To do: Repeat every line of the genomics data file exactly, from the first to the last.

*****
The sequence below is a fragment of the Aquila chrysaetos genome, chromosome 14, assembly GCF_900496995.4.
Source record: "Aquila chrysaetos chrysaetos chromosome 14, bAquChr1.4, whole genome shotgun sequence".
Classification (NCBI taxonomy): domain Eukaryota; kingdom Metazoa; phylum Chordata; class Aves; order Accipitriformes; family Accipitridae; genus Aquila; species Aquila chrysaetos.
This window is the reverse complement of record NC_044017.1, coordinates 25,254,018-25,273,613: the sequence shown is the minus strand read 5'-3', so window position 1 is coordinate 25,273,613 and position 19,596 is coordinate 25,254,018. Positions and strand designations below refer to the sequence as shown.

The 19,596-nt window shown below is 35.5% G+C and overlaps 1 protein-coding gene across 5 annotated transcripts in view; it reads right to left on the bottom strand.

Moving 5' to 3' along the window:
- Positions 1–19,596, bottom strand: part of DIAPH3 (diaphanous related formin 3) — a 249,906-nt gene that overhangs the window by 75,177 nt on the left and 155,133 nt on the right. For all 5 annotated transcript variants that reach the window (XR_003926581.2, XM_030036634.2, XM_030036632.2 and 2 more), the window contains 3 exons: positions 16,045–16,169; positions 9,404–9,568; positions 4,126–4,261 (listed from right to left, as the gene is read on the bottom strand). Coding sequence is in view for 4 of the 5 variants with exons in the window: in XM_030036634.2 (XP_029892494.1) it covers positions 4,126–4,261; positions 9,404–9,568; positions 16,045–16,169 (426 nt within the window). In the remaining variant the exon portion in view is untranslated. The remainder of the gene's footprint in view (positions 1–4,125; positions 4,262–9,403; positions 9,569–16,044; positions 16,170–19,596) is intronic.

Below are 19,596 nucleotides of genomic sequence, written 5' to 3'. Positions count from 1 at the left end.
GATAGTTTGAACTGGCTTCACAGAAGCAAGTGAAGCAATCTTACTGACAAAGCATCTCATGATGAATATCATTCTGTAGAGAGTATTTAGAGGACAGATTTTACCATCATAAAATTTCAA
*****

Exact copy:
The sequence below is a fragment of the Aquila chrysaetos genome, chromosome 14, assembly GCF_900496995.4.
Source record: "Aquila chrysaetos chrysaetos chromosome 14, bAquChr1.4, whole genome shotgun sequence".
Classification (NCBI taxonomy): domain Eukaryota; kingdom Metazoa; phylum Chordata; class Aves; order Accipitriformes; family Accipitridae; genus Aquila; species Aquila chrysaetos.
This window is the reverse complement of record NC_044017.1, coordinates 25,254,018-25,273,613: the sequence shown is the minus strand read 5'-3', so window position 1 is coordinate 25,273,613 and position 19,596 is coordinate 25,254,018. Positions and strand designations below refer to the sequence as shown.

The 19,596-nt window shown below is 35.5% G+C and overlaps 1 protein-coding gene across 5 annotated transcripts in view; it reads right to left on the bottom strand.

Moving 5' to 3' along the window:
- Positions 1–19,596, bottom strand: part of DIAPH3 (diaphanous related formin 3) — a 249,906-nt gene that overhangs the window by 75,177 nt on the left and 155,133 nt on the right. For all 5 annotated transcript variants that reach the window (XR_003926581.2, XM_030036634.2, XM_030036632.2 and 2 more), the window contains 3 exons: positions 16,045–16,169; positions 9,404–9,568; positions 4,126–4,261 (listed from right to left, as the gene is read on the bottom strand). Coding sequence is in view for 4 of the 5 variants with exons in the window: in XM_030036634.2 (XP_029892494.1) it covers positions 4,126–4,261; positions 9,404–9,568; positions 16,045–16,169 (426 nt within the window). In the remaining variant the exon portion in view is untranslated. The remainder of the gene's footprint in view (positions 1–4,125; positions 4,262–9,403; positions 9,569–16,044; positions 16,170–19,596) is intronic.

Below are 19,596 nucleotides of genomic sequence, written 5' to 3'. Positions count from 1 at the left end.
GATAGTTTGAACTGGCTTCACAGAAGCAAGTGAAGCAATCTTACTGACAAAGCATCTCATGATGAATATCATTCTGTAGAGAGTATTTAGAGGACAGATTTTACCATCATAAAATTTCAA